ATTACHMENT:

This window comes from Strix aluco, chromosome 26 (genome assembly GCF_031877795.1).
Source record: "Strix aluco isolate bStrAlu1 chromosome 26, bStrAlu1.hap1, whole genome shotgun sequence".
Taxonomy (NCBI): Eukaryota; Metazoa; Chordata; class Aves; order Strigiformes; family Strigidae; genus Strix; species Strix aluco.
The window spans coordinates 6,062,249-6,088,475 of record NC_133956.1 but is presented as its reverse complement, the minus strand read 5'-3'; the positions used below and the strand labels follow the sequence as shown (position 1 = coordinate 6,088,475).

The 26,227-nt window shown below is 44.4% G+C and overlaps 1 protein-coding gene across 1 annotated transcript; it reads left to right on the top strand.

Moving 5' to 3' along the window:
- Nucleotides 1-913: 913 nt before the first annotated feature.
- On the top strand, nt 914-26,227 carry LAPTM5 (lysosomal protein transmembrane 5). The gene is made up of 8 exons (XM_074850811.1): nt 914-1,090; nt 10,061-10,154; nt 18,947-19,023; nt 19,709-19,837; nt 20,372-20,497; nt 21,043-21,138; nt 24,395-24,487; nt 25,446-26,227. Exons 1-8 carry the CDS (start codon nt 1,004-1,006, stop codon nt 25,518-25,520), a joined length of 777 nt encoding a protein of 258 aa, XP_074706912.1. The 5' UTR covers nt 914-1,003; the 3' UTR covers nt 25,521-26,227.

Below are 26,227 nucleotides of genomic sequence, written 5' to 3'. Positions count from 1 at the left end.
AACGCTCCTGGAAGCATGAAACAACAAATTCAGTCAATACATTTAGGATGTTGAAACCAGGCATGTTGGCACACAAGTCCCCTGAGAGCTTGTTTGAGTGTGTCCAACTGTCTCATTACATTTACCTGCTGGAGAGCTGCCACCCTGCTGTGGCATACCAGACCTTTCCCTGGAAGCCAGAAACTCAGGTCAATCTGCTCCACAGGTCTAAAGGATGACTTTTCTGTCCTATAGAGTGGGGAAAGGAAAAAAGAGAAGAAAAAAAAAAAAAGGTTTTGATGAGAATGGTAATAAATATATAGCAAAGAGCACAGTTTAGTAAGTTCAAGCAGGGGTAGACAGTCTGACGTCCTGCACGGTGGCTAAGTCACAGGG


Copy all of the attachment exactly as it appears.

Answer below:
This window comes from Strix aluco, chromosome 26 (genome assembly GCF_031877795.1).
Source record: "Strix aluco isolate bStrAlu1 chromosome 26, bStrAlu1.hap1, whole genome shotgun sequence".
Taxonomy (NCBI): Eukaryota; Metazoa; Chordata; class Aves; order Strigiformes; family Strigidae; genus Strix; species Strix aluco.
The window spans coordinates 6,062,249-6,088,475 of record NC_133956.1 but is presented as its reverse complement, the minus strand read 5'-3'; the positions used below and the strand labels follow the sequence as shown (position 1 = coordinate 6,088,475).

The 26,227-nt window shown below is 44.4% G+C and overlaps 1 protein-coding gene across 1 annotated transcript; it reads left to right on the top strand.

Moving 5' to 3' along the window:
- Nucleotides 1-913: 913 nt before the first annotated feature.
- On the top strand, nt 914-26,227 carry LAPTM5 (lysosomal protein transmembrane 5). The gene is made up of 8 exons (XM_074850811.1): nt 914-1,090; nt 10,061-10,154; nt 18,947-19,023; nt 19,709-19,837; nt 20,372-20,497; nt 21,043-21,138; nt 24,395-24,487; nt 25,446-26,227. Exons 1-8 carry the CDS (start codon nt 1,004-1,006, stop codon nt 25,518-25,520), a joined length of 777 nt encoding a protein of 258 aa, XP_074706912.1. The 5' UTR covers nt 914-1,003; the 3' UTR covers nt 25,521-26,227.

Below are 26,227 nucleotides of genomic sequence, written 5' to 3'. Positions count from 1 at the left end.
AACGCTCCTGGAAGCATGAAACAACAAATTCAGTCAATACATTTAGGATGTTGAAACCAGGCATGTTGGCACACAAGTCCCCTGAGAGCTTGTTTGAGTGTGTCCAACTGTCTCATTACATTTACCTGCTGGAGAGCTGCCACCCTGCTGTGGCATACCAGACCTTTCCCTGGAAGCCAGAAACTCAGGTCAATCTGCTCCACAGGTCTAAAGGATGACTTTTCTGTCCTATAGAGTGGGGAAAGGAAAAAAGAGAAGAAAAAAAAAAAAAGGTTTTGATGAGAATGGTAATAAATATATAGCAAAGAGCACAGTTTAGTAAGTTCAAGCAGGGGTAGACAGTCTGACGTCCTGCACGGTGGCTAAGTCACAGGG